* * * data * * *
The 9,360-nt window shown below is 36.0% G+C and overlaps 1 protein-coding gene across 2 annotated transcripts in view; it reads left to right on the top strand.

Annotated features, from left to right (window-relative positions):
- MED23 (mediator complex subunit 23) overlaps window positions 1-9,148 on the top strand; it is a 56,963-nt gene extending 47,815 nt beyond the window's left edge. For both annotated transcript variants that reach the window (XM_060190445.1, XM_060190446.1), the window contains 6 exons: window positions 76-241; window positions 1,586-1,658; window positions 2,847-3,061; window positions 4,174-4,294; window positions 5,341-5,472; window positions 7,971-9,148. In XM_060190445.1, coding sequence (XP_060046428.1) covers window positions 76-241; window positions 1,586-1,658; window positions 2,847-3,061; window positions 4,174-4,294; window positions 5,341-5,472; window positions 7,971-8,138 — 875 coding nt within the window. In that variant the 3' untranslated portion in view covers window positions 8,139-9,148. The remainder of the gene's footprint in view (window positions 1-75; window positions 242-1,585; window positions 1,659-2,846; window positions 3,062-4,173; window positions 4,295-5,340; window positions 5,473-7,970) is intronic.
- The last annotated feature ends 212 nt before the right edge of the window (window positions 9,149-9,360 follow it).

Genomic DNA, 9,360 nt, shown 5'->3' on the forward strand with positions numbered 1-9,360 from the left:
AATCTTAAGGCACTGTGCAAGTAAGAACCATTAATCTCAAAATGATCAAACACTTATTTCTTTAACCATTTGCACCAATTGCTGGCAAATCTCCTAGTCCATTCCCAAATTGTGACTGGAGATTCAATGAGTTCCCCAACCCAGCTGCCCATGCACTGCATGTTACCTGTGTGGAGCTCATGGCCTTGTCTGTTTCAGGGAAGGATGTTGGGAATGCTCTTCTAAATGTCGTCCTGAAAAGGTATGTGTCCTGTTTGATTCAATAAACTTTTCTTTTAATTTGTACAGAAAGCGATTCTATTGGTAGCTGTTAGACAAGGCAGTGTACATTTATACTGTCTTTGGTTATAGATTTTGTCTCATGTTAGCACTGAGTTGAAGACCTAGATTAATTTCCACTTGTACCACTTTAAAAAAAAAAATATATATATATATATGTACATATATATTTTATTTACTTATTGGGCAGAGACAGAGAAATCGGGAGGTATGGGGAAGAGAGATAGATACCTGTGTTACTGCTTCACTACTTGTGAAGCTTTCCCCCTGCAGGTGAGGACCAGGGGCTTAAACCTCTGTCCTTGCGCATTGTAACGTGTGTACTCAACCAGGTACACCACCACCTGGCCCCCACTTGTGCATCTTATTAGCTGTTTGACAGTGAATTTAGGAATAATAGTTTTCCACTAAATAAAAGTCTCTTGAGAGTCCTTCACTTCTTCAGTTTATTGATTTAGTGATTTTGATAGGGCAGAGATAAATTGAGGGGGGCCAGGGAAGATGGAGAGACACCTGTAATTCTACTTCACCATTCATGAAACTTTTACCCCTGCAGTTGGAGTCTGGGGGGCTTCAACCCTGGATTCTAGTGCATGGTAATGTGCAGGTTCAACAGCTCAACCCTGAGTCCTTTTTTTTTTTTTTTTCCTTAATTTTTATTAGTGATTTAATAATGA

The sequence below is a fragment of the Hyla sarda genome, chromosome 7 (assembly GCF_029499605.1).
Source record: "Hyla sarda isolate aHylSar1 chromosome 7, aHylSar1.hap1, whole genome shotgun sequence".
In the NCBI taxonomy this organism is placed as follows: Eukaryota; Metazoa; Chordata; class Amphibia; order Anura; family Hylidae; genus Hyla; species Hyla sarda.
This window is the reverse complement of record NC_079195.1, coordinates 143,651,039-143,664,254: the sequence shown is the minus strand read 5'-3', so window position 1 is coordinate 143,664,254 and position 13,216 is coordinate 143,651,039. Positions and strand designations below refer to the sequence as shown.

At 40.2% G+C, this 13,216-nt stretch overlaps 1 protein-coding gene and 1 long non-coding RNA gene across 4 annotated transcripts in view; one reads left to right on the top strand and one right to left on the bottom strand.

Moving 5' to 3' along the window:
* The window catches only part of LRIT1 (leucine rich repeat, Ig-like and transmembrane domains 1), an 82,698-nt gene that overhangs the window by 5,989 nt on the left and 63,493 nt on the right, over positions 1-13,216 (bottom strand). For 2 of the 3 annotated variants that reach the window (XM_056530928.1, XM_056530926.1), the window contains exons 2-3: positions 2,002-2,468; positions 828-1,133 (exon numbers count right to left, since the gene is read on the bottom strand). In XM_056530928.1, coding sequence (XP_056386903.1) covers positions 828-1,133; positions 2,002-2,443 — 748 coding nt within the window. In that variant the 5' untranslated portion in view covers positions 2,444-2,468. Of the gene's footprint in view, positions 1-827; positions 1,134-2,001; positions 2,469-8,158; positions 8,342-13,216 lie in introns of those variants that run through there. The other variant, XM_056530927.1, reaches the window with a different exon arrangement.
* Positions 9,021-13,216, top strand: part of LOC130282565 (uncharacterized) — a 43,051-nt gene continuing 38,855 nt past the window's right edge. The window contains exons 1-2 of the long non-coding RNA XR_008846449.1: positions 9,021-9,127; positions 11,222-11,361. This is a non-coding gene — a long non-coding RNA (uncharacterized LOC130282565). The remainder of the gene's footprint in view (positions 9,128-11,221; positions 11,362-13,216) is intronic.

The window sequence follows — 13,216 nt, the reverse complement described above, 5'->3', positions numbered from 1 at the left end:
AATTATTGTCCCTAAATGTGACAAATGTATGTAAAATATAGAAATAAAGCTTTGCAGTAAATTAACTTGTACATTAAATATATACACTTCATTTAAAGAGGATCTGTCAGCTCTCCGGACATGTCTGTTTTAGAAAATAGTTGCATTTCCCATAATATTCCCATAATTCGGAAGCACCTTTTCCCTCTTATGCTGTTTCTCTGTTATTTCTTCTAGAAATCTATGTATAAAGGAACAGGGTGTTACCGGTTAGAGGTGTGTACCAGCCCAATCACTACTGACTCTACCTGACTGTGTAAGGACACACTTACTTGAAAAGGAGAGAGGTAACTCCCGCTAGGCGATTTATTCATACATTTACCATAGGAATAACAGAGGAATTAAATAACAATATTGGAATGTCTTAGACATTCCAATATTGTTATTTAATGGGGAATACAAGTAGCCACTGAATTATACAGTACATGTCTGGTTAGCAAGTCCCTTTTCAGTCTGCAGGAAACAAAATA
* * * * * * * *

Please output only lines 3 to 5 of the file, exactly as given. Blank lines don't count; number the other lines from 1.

- MED23 (mediator complex subunit 23) overlaps window positions 1-9,148 on the top strand; it is a 56,963-nt gene extending 47,815 nt beyond the window's left edge. For both annotated transcript variants that reach the window (XM_060190445.1, XM_060190446.1), the window contains 6 exons: window positions 76-241; window positions 1,586-1,658; window positions 2,847-3,061; window positions 4,174-4,294; window positions 5,341-5,472; window positions 7,971-9,148. In XM_060190445.1, coding sequence (XP_060046428.1) covers window positions 76-241; window positions 1,586-1,658; window positions 2,847-3,061; window positions 4,174-4,294; window positions 5,341-5,472; window positions 7,971-8,138 — 875 coding nt within the window. In that variant the 3' untranslated portion in view covers window positions 8,139-9,148. The remainder of the gene's footprint in view (window positions 1-75; window positions 242-1,585; window positions 1,659-2,846; window positions 3,062-4,173; window positions 4,295-5,340; window positions 5,473-7,970) is intronic.
- The last annotated feature ends 212 nt before the right edge of the window (window positions 9,149-9,360 follow it).

Genomic DNA, 9,360 nt, shown 5'->3' on the forward strand with positions numbered 1-9,360 from the left: